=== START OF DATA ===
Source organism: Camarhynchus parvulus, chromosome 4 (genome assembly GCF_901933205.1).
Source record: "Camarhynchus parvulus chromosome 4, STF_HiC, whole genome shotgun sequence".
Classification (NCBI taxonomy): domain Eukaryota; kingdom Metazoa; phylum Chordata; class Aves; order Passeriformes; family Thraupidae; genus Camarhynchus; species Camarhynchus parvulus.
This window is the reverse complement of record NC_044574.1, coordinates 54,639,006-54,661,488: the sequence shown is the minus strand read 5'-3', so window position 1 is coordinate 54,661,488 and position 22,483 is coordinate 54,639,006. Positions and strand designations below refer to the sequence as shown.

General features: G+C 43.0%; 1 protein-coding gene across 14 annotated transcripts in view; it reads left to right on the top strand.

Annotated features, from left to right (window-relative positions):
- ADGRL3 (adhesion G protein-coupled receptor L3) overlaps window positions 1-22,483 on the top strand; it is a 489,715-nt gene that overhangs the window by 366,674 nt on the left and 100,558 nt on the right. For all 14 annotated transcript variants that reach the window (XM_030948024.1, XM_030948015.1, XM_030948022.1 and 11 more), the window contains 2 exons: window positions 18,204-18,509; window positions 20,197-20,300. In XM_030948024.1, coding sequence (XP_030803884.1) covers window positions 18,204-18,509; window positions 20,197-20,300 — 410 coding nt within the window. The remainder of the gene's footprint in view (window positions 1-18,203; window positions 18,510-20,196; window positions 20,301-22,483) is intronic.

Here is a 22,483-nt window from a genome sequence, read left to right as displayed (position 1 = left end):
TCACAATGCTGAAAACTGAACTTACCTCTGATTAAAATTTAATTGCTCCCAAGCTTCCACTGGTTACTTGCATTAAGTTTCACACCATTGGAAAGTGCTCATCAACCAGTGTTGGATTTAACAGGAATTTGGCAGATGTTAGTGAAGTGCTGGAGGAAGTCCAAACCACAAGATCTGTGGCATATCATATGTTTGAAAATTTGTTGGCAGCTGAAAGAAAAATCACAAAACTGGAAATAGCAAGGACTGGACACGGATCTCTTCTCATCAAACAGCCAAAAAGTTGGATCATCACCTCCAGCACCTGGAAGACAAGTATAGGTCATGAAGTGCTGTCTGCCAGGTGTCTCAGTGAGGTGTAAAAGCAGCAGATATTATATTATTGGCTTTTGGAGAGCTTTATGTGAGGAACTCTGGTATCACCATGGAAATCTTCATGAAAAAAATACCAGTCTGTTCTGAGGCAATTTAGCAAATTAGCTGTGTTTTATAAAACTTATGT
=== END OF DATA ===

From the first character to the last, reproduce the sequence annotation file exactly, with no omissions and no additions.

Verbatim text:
Source organism: Camarhynchus parvulus, chromosome 4 (genome assembly GCF_901933205.1).
Source record: "Camarhynchus parvulus chromosome 4, STF_HiC, whole genome shotgun sequence".
Classification (NCBI taxonomy): domain Eukaryota; kingdom Metazoa; phylum Chordata; class Aves; order Passeriformes; family Thraupidae; genus Camarhynchus; species Camarhynchus parvulus.
This window is the reverse complement of record NC_044574.1, coordinates 54,639,006-54,661,488: the sequence shown is the minus strand read 5'-3', so window position 1 is coordinate 54,661,488 and position 22,483 is coordinate 54,639,006. Positions and strand designations below refer to the sequence as shown.

General features: G+C 43.0%; 1 protein-coding gene across 14 annotated transcripts in view; it reads left to right on the top strand.

Annotated features, from left to right (window-relative positions):
- ADGRL3 (adhesion G protein-coupled receptor L3) overlaps window positions 1-22,483 on the top strand; it is a 489,715-nt gene that overhangs the window by 366,674 nt on the left and 100,558 nt on the right. For all 14 annotated transcript variants that reach the window (XM_030948024.1, XM_030948015.1, XM_030948022.1 and 11 more), the window contains 2 exons: window positions 18,204-18,509; window positions 20,197-20,300. In XM_030948024.1, coding sequence (XP_030803884.1) covers window positions 18,204-18,509; window positions 20,197-20,300 — 410 coding nt within the window. The remainder of the gene's footprint in view (window positions 1-18,203; window positions 18,510-20,196; window positions 20,301-22,483) is intronic.

Here is a 22,483-nt window from a genome sequence, read left to right as displayed (position 1 = left end):
TCACAATGCTGAAAACTGAACTTACCTCTGATTAAAATTTAATTGCTCCCAAGCTTCCACTGGTTACTTGCATTAAGTTTCACACCATTGGAAAGTGCTCATCAACCAGTGTTGGATTTAACAGGAATTTGGCAGATGTTAGTGAAGTGCTGGAGGAAGTCCAAACCACAAGATCTGTGGCATATCATATGTTTGAAAATTTGTTGGCAGCTGAAAGAAAAATCACAAAACTGGAAATAGCAAGGACTGGACACGGATCTCTTCTCATCAAACAGCCAAAAAGTTGGATCATCACCTCCAGCACCTGGAAGACAAGTATAGGTCATGAAGTGCTGTCTGCCAGGTGTCTCAGTGAGGTGTAAAAGCAGCAGATATTATATTATTGGCTTTTGGAGAGCTTTATGTGAGGAACTCTGGTATCACCATGGAAATCTTCATGAAAAAAATACCAGTCTGTTCTGAGGCAATTTAGCAAATTAGCTGTGTTTTATAAAACTTATGT